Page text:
Carving grapevine on a limestone cross

Gargoyle

Official Cafe Stone Carver
Joined
Feb 18, 2007
Messages
676
Location
Elgin, IL
Walter, do you know the name of the rock formation that is being quarried? it must be incredibly pure and free of things like shale partings and chert lenses.

Todd
It's part of the Salem limestone formation, which extends through Illinois, Indiana, Kentucky, and Missouri. There is a stretch of the formation around Bedford and Bloomington Indiana with is very pure, very deep but starts close to the surface (so it's accessible and consistent for a great depth), and wide.
 

thughes

Elite Cafe Member
Joined
Sep 28, 2010
Messages
790
Location
Nashville TN
Very interesting Walter, thanks. Sorry to bother you and and the rest of the forum with such a geeky question, but my day job is geologist so I was curious. I will research it a little now that I know the formation and the location.

Todd
 

Gargoyle

Official Cafe Stone Carver
Joined
Feb 18, 2007
Messages
676
Location
Elgin, IL
I've uploaded a very short video explaining the main steps in the grape leaves to FB and Instagram.
My main point is, do the major forms first and the details will fall into place. Too many people get hung up on details first; masses, light and shadow, movement, form are the important things. I think these links should work.

FB:

IG:
 

allan621

:::Pledge Member:::
::::Pledge Member::::
Joined
Jan 10, 2007
Messages
206
I've been following your posts about the carving and I have a few questions. One is how you get the background so flat that there are no visible carving marks. The other is the grape leaves. The bottom lies below twisted stems but than it sits above a grapevine stalk. Is the leaf carved so its resting on angle or is it carved flat and the illusion of being on an angle the result of some truly great carving.

The form is incredibly harmonious. Each element of a section is, even though precisely repeated, incredible on its own, but when combined with the next sections is kind of dazzling.

Allan
 

Gargoyle

Official Cafe Stone Carver
Joined
Feb 18, 2007
Messages
676
Location
Elgin, IL
I've been following your posts about the carving and I have a few questions. One is how you get the background so flat that there are no visible carving marks. The other is the grape leaves. The bottom lies below twisted stems but than it sits above a grapevine stalk. Is the leaf carved so its resting on angle or is it carved flat and the illusion of being on an angle the result of some truly great carving.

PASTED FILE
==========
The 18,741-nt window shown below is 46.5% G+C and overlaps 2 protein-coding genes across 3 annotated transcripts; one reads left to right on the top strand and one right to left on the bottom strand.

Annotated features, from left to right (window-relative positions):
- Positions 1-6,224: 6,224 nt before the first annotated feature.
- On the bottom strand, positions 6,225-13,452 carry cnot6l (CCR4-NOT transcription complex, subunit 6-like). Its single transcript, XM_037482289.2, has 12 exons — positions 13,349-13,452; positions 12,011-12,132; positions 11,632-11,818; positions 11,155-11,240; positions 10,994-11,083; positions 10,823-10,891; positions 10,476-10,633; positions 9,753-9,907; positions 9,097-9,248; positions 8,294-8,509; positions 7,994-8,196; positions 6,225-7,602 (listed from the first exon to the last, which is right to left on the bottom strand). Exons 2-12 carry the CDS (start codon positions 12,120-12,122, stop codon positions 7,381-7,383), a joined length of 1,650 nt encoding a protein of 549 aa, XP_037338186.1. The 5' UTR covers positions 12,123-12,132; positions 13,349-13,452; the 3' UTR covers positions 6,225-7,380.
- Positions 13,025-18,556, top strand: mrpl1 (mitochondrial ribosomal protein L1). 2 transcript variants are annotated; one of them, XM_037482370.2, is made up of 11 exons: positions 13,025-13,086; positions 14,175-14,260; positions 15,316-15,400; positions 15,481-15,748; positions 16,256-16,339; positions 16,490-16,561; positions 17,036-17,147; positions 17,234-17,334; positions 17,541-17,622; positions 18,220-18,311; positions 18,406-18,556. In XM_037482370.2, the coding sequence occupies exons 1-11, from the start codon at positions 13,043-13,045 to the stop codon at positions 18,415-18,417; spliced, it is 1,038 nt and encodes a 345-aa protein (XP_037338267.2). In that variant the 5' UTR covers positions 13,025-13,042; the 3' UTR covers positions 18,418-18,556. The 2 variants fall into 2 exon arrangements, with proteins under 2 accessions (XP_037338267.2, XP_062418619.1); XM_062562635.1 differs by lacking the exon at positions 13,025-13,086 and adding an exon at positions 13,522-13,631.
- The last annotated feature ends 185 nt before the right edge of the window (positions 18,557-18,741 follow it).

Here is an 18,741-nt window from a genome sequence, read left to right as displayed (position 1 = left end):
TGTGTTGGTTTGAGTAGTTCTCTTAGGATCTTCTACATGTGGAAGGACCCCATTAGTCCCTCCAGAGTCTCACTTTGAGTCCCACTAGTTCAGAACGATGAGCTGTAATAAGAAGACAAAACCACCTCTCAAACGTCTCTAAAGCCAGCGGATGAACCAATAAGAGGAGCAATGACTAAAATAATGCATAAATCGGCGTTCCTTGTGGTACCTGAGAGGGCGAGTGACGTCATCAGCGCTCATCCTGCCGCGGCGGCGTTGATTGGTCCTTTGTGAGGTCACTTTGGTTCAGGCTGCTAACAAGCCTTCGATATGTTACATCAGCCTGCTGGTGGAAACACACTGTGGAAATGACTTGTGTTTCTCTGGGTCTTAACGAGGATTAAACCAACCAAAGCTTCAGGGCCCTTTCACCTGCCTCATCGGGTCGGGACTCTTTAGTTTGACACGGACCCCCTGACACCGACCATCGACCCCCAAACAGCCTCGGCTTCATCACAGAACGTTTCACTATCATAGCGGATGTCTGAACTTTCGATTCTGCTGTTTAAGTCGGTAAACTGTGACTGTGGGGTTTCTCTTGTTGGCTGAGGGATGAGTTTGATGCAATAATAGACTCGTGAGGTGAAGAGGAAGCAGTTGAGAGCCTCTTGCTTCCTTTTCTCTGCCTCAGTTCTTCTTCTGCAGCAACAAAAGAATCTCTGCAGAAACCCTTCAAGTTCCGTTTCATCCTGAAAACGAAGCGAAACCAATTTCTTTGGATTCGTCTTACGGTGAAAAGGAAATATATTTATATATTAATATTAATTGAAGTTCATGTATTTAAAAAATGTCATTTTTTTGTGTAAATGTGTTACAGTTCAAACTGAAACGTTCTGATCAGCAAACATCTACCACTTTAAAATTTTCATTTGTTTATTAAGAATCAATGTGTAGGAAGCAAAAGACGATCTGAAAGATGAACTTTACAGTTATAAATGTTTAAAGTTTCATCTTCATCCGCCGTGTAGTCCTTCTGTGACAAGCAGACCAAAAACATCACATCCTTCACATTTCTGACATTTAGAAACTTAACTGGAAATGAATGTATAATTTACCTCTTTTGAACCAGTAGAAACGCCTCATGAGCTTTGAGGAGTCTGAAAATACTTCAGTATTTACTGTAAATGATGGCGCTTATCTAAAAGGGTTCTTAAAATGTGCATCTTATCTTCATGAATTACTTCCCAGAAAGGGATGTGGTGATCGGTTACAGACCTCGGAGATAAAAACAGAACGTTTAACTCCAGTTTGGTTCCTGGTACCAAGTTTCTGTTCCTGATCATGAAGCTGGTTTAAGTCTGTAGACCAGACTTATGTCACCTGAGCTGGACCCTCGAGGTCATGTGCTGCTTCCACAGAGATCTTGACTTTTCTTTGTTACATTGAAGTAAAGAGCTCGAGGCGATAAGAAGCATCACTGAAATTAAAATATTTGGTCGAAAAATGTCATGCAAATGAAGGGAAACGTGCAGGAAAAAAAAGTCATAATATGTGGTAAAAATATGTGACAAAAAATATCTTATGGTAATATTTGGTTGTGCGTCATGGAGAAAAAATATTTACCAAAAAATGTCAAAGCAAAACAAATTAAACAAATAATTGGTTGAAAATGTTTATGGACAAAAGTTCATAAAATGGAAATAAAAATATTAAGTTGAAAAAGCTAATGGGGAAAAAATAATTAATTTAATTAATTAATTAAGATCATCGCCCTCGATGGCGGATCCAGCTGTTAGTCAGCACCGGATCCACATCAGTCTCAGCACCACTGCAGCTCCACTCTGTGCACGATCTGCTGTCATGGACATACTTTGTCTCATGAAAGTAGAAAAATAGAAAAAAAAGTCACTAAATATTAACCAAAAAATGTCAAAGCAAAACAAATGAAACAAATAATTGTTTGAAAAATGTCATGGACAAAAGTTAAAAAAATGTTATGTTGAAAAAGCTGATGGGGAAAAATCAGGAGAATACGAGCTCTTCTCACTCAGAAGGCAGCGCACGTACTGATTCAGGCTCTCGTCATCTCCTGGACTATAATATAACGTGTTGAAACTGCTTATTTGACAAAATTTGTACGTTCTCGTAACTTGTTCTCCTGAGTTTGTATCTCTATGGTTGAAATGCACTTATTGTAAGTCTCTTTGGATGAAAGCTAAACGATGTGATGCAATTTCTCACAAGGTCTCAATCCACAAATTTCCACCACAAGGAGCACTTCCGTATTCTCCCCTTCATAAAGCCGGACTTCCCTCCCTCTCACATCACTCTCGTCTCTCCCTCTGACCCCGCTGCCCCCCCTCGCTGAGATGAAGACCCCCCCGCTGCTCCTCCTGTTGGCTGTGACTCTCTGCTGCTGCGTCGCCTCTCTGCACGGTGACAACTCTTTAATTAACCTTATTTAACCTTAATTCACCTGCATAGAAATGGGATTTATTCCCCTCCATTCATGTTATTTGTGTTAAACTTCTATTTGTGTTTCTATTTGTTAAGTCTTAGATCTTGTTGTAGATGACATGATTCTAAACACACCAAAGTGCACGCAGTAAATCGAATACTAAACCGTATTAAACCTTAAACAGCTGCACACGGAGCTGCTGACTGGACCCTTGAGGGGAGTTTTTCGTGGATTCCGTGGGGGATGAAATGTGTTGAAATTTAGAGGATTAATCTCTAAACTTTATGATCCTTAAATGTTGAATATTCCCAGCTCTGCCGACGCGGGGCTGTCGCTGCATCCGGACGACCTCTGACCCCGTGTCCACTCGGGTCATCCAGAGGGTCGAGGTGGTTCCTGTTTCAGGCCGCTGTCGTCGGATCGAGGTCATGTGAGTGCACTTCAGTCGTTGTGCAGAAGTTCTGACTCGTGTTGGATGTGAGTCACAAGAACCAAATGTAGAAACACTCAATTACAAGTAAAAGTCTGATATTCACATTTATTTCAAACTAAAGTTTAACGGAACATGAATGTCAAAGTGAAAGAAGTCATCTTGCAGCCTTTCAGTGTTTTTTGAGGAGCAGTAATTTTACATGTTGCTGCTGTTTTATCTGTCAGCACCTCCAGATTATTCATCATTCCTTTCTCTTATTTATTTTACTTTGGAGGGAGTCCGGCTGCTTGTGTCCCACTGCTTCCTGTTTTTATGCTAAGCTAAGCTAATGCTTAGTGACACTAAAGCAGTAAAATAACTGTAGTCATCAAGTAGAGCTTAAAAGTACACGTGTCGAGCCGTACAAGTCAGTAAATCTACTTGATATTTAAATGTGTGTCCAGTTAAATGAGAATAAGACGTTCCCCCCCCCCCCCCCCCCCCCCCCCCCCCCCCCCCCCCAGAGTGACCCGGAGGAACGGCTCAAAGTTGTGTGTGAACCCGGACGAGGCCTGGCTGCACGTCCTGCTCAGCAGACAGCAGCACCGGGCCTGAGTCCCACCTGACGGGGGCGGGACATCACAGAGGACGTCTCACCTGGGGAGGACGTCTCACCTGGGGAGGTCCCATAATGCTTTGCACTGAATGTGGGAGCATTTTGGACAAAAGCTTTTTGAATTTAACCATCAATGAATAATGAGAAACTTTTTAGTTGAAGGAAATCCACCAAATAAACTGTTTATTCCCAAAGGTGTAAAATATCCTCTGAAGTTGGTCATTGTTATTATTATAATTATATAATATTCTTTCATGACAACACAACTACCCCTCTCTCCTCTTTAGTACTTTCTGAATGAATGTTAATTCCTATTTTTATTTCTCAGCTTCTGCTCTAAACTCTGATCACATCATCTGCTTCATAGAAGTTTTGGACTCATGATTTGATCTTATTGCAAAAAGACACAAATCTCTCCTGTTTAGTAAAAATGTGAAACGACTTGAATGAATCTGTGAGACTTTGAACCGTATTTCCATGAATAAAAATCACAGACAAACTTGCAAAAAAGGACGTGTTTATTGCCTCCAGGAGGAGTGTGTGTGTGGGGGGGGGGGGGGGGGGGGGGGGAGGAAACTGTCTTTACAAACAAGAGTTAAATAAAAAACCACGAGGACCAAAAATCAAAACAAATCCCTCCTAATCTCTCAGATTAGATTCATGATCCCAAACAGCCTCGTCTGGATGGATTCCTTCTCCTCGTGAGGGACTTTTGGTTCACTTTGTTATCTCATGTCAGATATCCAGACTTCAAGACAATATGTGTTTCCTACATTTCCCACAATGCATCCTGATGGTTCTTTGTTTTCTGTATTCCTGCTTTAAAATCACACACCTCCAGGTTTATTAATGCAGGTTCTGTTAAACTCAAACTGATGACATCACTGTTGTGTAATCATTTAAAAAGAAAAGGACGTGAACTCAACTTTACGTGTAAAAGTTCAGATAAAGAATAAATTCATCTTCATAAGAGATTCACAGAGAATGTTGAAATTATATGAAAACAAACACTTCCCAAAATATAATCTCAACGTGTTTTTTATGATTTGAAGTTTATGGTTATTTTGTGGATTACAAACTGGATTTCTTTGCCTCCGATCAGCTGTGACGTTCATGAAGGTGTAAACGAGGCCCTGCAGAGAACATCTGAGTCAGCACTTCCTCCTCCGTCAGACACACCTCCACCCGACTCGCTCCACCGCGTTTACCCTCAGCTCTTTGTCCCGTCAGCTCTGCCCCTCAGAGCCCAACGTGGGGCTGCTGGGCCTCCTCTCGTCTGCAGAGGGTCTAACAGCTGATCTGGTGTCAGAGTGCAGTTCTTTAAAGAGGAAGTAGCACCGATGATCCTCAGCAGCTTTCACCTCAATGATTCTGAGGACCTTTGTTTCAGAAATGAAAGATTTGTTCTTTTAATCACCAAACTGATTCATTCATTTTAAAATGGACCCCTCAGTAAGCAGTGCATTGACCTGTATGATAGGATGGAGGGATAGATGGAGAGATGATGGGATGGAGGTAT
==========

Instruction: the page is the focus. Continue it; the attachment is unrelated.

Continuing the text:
The form is incredibly harmonious. Each element of a section is, even though precisely repeated, incredible on its own, but when combined with the next sections is kind of dazzling.

Allan
1. The background isn't smooth, I deliberately texture it with the chisels. If it were smooth, it would reflect more light and not seem as deep; the texture makes it darker. Actual depth of relief is just under 3/8". (<1cm).

2. I use a rare, extreme high precision specialty depth gauge to ensure consistent depth. See attached photos.

3. The carving is relatively flat, these photos should also help show that.

Depth gauge 1.jpg

Depth gauge 2.jpg
 
Last edited:

Gargoyle

Official Cafe Stone Carver
Joined
Feb 18, 2007
Messages
676
Location
Elgin, IL
Finally getting this off the workbench today... it's dragged on too long. I just have to set it on the floor (it's 7' wide, about 1400 lbs) and align it with the top and bottom sections, so I can carve the final inch of interlace where the stones meet. I left that for last so that I can be sure all the stems and veins grow together properly. After that, I just have to cut the stainless rods to length, and it will be ready for installation. Gotta make room in the shop, I have a 1600 lb block of stone for another project coming in today... First Pres Feb 2.jpg
 
Last edited:

mitch

~ Elite 1000 Member ~
Joined
Jul 23, 2007
Messages
2,437
Would you mind posting a brief tutorial on designing & machining a custom depth gauge? It looks pretty complicated, and I'm guessing you probably have to set the probe protrusion with an app on your smartphone? I'm thinking of making one for myself, but wanted to be sure I've got all the details just right. At the very least, could you specify the correct wood species and size of finish nail? And does it really have to be a finish head? ;)
 

Gargoyle

Official Cafe Stone Carver
Joined
Feb 18, 2007
Messages
676
Location
Elgin, IL
Would you mind posting a brief tutorial on designing & machining a custom depth gauge? It looks pretty complicated, and I'm guessing you probably have to set the probe protrusion with an app on your smartphone? I'm thinking of making one for myself, but wanted to be sure I've got all the details just right. At the very least, could you specify the correct wood species and size of finish nail? And does it really have to be a finish head? ;)
Finish heads are good. Look for the Perkele brand. Danish heads tend to bend, I think it's the aquavit that twists them. Norwegian heads don't hold the depth, they slide too much due to the lutefish oil. Italian heads are most traditional, but very hard to find.
 

Gargoyle

Official Cafe Stone Carver
Joined
Feb 18, 2007
Messages
676
Location
Elgin, IL
The final step in carving this limestone cross was to connect the veins and stems at the joints between the sections. It's now ready for installation, weather permitting. (It's currently 3°F here, that's -16°C, so not today!).
I have to carve in towards the body of the stone from the edge, or it will break off too much at once. Sort of whittling away at it.

First pres stone joint overlap carving (1).jpg First pres stone joint overlap carving (3).jpg First pres stone joint overlap carving (5).jpg
 

Latest posts

Sponsors

Top